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Kelly Defines "Team Player"

by Staff Writer / Boston Bruins
BOSTON -- When the Boston Bruins acquired Chris Kelly in a trade that sent a 2011 second round pick to the Ottawa Senators, the B’s were looking to add a physical forward as well as a center to fill a void that was left when veteran center Marc Savard was forced to end his season with concussion related symptoms.


Kelly, left, gets set to shoot the puck past Montreal Canadiens goalie Carey Price, right, during the third period in Game 7 of a first-round NHL Stanley Cup hockey playoff series in Boston, Wednesday, April 27, 2011. (AP Photo/Charles Krupa)
Boston has gotten that out of Kelly and then some.

Sixth on the team with 4-7-11 totals in the playoffs, Kelly has teamed with Michael Ryder and Tyler Seguin to form one of the Bruins most dangerous offensive threats.

“When you come to a new team you want to contribute, you want to fit in, you want to be the difference right off the bat,” said Kelly after Sunday's practice.

“Points don’t define me as a player, they never have. I don’t think they ever will. I think if I had points and we lost in the first round, no one would care about how I was doing. 

“So obviously, the bigger picture is how the team is doing,” he said.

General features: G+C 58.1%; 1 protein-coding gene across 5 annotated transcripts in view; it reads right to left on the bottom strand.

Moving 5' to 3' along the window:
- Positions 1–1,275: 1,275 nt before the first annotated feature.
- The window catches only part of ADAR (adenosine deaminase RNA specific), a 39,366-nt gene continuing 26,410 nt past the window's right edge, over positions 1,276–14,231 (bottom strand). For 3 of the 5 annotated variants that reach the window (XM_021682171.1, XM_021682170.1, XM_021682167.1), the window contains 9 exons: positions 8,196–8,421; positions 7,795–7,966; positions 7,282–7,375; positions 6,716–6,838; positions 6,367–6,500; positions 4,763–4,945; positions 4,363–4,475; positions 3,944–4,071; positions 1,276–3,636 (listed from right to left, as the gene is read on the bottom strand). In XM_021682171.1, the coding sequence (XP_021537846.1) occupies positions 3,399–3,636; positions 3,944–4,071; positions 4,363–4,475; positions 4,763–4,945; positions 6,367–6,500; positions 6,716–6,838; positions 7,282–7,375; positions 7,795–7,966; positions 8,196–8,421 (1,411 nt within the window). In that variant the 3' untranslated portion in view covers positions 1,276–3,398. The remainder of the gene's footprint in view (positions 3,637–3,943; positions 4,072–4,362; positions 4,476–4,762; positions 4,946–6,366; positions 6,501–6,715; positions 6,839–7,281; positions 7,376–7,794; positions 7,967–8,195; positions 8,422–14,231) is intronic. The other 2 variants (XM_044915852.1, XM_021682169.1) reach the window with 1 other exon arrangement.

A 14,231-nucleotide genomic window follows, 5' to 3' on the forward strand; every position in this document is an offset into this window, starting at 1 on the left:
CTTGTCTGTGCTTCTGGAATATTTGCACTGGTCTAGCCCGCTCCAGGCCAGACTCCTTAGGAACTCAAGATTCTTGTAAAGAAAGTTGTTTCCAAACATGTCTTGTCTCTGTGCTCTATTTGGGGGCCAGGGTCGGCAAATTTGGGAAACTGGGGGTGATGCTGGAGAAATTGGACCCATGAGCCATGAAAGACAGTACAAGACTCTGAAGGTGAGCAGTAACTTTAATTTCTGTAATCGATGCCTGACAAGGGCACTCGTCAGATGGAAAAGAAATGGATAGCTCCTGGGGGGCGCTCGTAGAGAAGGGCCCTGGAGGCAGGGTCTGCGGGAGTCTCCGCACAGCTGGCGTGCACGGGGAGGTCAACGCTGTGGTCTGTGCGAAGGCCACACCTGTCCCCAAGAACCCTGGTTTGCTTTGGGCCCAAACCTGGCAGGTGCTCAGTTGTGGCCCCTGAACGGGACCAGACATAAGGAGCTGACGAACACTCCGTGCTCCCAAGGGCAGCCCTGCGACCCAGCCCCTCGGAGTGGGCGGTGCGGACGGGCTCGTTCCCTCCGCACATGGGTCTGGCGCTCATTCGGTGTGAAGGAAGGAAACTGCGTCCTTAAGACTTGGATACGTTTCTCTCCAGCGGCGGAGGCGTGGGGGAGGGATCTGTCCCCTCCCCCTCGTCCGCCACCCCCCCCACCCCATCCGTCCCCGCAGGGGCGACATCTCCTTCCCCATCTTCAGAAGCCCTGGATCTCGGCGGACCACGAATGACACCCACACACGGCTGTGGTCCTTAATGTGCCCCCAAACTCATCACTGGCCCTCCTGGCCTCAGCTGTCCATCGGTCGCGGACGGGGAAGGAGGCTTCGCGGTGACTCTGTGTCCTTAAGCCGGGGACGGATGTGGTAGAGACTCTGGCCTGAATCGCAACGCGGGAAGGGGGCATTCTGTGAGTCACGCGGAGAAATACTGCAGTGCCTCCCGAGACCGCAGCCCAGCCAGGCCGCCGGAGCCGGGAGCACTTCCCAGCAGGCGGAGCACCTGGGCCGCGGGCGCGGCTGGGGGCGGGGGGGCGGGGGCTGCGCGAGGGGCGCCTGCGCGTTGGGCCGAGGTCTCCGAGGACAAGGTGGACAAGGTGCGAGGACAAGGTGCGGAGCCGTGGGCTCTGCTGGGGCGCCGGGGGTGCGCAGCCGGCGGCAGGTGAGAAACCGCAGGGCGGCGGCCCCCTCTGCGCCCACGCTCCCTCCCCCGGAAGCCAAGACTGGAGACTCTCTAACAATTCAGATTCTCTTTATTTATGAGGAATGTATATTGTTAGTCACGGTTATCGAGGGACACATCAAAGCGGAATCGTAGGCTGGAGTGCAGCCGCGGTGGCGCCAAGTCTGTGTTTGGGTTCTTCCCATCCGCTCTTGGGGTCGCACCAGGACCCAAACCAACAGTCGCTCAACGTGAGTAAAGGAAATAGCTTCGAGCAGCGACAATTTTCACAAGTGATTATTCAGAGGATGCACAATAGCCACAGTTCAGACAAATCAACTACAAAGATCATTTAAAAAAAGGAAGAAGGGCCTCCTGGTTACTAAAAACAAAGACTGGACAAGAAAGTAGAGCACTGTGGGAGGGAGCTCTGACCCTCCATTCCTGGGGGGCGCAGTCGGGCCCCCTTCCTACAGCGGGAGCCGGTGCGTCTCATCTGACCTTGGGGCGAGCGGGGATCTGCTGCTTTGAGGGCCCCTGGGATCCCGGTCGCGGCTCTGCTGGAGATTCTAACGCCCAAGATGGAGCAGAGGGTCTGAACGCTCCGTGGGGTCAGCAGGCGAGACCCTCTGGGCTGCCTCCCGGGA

Obviously, the team is doing just fine and Kelly was able to contribute right away as the Black & Gold went on a seven game win streak almost immediately after the trade. He averaged over 15 minutes per game in that stretch.

“When I came here I just tried to fit in and do what I could,” he said. “The team was winning and that was the most important thing.”

That “team first”  mindset is what has helped him earn seven assists during the postseason. It is also part of the reason why number-23’s work with the B’s might get overlooked at times as Kelly brings simple, strong and physical two-way play.

But he also does his part at wing, center and in the faceoff circle as the ultimate team player.

“I think we play well together," said the 94th overall pick in the 1999 NHL Draft of the team’s success in even-strength situations. " I think we play as five men units out there and we work well together.”

This 30-year old NHL veteran may not make headlines every game, but he does the essential, little things for the Bruins that helped make them the Eastern Conference champs. Added to the B's other trade deadline acquisitions, Kelly, along with Rich Peverley and Tomas Kaberle, have helped the B's reach the precipice of the ultimate hockey goal.

"I mean, these three guys that we got, obviously they are special players," said right wing Nathan Horton. "And you know when they came you could just see the difference and see how good they really are.

"We’re definitely lucky to have them, and there’s pieces that we needed and you know they have helped us out a lot."

"I think they’ve been great assets to our hockey club," said Bruins Head Coach Claude Julien. "They fit into the areas where we needed some help.'

---John Smith
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